Chasing Time: Last of the Active One-Room Schools in Montana

Format: Paperback
9.5" x 8" (hortizontal)
ISBN: 978-1-60639-104-4
Text: Keith Graham
Photographers: Keith Graham and Neil Chaput de Saintonge
Pages: 276

$32.95

Chasing Time:
Last of the Active One-Room Schools in Montana

Text by Keith Graham
Photography by Keith Graham and Neil Chaput de Saintonge

In the 2013-2014 school year, Montana had 68 active one-room schools, the most of any state. That year, University of Montana professor Keith Graham and Missoula photographer Neil Chaput de Saintonge visited 26 of these far-flung outposts of public education. Traveling more than 12,000 miles in all seasons, they encountered dedicated teachers and eager students, and they discovered that Montana’s one-room schools fostered creative teaching, in-depth learning, and close bonds between teachers and students. Whether the school had one student or a dozen, the schools also served as important focal points for isolated communities. With 240 vibrant color photographs and engaging writing, their book, Chasing Time: Last of the Active One-Room Schools in Montana, is an unforgettable portrait of these important cultural icons and their place in the modern world.

Press Release

Montana’s one-room schools are beautifully portrayed in new book

Montana has more than 60 one-room schools, the most in the United States. Intrigued by these far-flung outposts of public education, University of Montana professor Keith Graham and Missoula photographer Neil Chaput de Saintonge visited 26 one-room schools during the 2013-2014 school year, documenting how these schools worked.

Their ambitious project spanned the state and has become a lavish new book, “Chasing Time: Last of the Active One-room Schools in Montana,” with more than 240 color photographs and numerous interviews with teachers, students, and parents.

“I wish we had made it to all of the schools,” Graham said. “It was a pleasure visiting those we did. These schools not only serve as learning centers, but as gathering places in these rural areas.”

The schools welcomed their interest, allowing Graham and Chaput de Saintonge to observe and photograph candid moments during the school day, from flag-raising to reading lessons to recess. Graham said they witnessed dedicated teachers and eager students, and they discovered that Montana’s one-room schools foster creative teaching, in-depth learning, and strong teacher-student bonds.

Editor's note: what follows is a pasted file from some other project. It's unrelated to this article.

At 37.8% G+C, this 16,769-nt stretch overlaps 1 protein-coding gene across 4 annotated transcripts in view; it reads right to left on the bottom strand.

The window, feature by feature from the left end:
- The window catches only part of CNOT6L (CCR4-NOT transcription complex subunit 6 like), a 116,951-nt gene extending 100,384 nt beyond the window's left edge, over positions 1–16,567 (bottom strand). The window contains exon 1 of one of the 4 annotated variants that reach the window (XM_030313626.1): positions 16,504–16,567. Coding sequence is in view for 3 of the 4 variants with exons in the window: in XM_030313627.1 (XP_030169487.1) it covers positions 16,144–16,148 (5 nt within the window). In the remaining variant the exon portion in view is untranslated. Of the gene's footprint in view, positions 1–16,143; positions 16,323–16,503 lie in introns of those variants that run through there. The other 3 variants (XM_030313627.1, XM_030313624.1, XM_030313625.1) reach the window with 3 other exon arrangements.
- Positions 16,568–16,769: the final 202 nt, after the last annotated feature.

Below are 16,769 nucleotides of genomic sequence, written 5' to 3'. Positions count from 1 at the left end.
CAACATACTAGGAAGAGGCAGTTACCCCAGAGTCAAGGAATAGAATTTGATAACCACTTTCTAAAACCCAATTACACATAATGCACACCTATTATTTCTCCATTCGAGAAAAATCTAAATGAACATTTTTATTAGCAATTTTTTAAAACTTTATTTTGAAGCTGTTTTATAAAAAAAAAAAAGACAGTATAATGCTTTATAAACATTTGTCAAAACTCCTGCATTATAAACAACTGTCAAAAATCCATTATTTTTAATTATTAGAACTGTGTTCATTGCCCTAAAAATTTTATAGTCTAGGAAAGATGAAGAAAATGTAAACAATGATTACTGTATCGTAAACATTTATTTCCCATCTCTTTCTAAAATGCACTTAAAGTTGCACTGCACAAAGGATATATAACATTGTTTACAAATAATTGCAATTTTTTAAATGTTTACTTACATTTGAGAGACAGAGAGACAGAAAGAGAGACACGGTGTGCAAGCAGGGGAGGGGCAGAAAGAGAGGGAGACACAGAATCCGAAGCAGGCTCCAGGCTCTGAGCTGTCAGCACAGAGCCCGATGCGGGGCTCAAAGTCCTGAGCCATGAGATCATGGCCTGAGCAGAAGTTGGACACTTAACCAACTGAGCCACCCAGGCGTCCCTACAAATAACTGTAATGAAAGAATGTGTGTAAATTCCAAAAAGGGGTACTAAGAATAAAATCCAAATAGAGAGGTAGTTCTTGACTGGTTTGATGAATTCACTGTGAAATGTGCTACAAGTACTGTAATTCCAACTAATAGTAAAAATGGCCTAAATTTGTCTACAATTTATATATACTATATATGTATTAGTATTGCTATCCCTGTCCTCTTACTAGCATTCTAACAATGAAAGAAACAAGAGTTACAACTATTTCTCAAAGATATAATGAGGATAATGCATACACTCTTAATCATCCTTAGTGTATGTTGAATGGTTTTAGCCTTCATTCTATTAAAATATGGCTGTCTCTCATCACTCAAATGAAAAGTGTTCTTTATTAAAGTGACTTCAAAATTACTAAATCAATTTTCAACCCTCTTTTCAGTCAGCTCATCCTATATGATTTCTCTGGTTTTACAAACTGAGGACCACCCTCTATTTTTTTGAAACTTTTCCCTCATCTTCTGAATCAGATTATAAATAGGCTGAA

“I admire everyone who keeps these schools open, active, and engaged,” Graham said. “My hope is that they don’t vanish altogether but remain a strong, viable presence. I cannot imagine Montana’s landscape without them. “Chasing Time” is published by Riverbend Publishing of Helena. It sells for $33.

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About the Authors

Born in Mississippi, Keith Graham received an undergraduate degree at Vanderbilt University in English and history and a master’s degree in journalism at the University of Missouri. He worked for 22 years as a photojournalist, editor, and designer at the Miami Herald, the San Jose Mercury News and the Roanoke Times, as a freelancer for the New York Times and Washington Post and as a contract photographer for Black Star, Picture Group, and Corbis. Since 1998 he has been a professor at the University of Montana School of Journalism where he leads the photojournalism and multimedia program. He also teaches documentary, design, marketing/business, and capstone classes Native News Honors Project and Montana Journalism Review. He and his family live in Missoula, Montana.

Neil Chaput de Saintonge has been teaching photography for more than 40 years. Growing up in Syracuse, New York, Neil spent his early years making black and white prints in the family darkroom. In 1973 he had the privilege of studying in Yosemite National Park with the great landscape photographer Ansel Adams. Neil opened his first photography school in the late 1970s. As a young child, he had dreamed of living in Montana, and in 1989 he made the move with his wife Jeanne. Together, they opened Rocky Mountain School of Photography in Missoula. Now approaching its 30-year anniversary, RMSP has taught thousands of students the art and business of photography. Neil and his family live in Missoula, Montana.

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